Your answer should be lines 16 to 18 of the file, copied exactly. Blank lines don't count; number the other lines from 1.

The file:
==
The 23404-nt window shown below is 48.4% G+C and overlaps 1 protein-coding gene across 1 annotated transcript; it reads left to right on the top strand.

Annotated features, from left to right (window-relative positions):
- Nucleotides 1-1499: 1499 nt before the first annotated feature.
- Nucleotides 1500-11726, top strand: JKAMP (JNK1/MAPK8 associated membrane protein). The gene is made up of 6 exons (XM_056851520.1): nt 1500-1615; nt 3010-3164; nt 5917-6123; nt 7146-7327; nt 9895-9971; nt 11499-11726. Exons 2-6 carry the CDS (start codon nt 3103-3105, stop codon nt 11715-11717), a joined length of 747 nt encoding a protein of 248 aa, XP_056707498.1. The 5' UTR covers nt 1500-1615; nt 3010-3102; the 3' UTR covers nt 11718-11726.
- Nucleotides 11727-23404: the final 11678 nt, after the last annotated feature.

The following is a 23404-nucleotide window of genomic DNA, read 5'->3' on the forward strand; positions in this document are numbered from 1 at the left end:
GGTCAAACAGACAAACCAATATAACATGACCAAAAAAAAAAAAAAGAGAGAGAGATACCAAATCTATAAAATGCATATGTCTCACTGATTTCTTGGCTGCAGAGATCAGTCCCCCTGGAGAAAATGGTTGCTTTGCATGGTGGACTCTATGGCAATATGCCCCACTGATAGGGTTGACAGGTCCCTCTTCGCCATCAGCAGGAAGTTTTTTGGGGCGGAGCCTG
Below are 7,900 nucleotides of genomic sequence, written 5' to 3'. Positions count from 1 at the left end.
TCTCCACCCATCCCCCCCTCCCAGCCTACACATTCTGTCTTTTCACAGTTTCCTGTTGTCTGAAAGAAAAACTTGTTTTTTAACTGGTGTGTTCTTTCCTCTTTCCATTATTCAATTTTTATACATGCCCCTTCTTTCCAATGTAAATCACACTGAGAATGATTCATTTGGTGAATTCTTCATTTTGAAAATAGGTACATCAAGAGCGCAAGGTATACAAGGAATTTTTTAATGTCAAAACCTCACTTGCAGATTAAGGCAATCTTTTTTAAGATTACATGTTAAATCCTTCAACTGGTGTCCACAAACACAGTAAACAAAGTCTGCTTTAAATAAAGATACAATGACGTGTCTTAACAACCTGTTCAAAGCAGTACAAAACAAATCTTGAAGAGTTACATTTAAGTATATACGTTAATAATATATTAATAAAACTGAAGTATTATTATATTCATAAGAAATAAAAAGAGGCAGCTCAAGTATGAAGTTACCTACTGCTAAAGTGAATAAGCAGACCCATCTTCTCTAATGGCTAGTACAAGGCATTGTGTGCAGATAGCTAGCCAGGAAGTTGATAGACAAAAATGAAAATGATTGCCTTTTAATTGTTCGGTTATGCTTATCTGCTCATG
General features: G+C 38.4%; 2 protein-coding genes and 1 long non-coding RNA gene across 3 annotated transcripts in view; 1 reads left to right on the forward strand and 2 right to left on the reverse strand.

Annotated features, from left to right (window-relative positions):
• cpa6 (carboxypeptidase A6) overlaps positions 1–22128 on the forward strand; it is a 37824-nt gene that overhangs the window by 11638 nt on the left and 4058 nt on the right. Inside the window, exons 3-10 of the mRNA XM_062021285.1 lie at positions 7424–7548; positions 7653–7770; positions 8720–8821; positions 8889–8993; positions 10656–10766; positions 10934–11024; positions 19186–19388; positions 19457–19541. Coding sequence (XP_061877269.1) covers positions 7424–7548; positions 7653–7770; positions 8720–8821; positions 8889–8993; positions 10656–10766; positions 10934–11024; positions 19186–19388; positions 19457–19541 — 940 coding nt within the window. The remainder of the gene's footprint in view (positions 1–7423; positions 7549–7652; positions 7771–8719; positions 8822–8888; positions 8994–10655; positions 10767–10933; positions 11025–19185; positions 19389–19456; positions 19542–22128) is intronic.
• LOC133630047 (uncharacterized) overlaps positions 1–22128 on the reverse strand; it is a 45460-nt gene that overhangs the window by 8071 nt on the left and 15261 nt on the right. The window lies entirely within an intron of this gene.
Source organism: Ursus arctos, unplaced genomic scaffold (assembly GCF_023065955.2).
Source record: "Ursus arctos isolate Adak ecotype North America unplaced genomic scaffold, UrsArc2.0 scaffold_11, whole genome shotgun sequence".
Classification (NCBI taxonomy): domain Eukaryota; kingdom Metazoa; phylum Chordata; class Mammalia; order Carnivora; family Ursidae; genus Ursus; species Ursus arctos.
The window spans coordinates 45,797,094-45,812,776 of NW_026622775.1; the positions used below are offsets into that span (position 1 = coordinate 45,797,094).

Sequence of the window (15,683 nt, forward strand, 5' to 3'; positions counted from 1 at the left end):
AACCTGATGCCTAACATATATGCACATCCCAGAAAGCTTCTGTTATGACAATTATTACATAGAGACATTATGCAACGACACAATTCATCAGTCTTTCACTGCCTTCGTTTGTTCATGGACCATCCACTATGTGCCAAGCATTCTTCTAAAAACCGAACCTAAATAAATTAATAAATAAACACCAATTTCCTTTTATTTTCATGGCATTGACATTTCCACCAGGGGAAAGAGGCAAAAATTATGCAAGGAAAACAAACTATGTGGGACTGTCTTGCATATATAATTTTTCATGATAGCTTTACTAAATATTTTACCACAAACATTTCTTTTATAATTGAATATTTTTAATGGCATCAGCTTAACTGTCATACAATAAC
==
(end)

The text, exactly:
Classification (NCBI taxonomy): domain Eukaryota; kingdom Metazoa; phylum Chordata; class Mammalia; order Carnivora; family Ursidae; genus Ursus; species Ursus arctos.
The window spans coordinates 45,797,094-45,812,776 of NW_026622775.1; the positions used below are offsets into that span (position 1 = coordinate 45,797,094).

Sequence of the window (15,683 nt, forward strand, 5' to 3'; positions counted from 1 at the left end):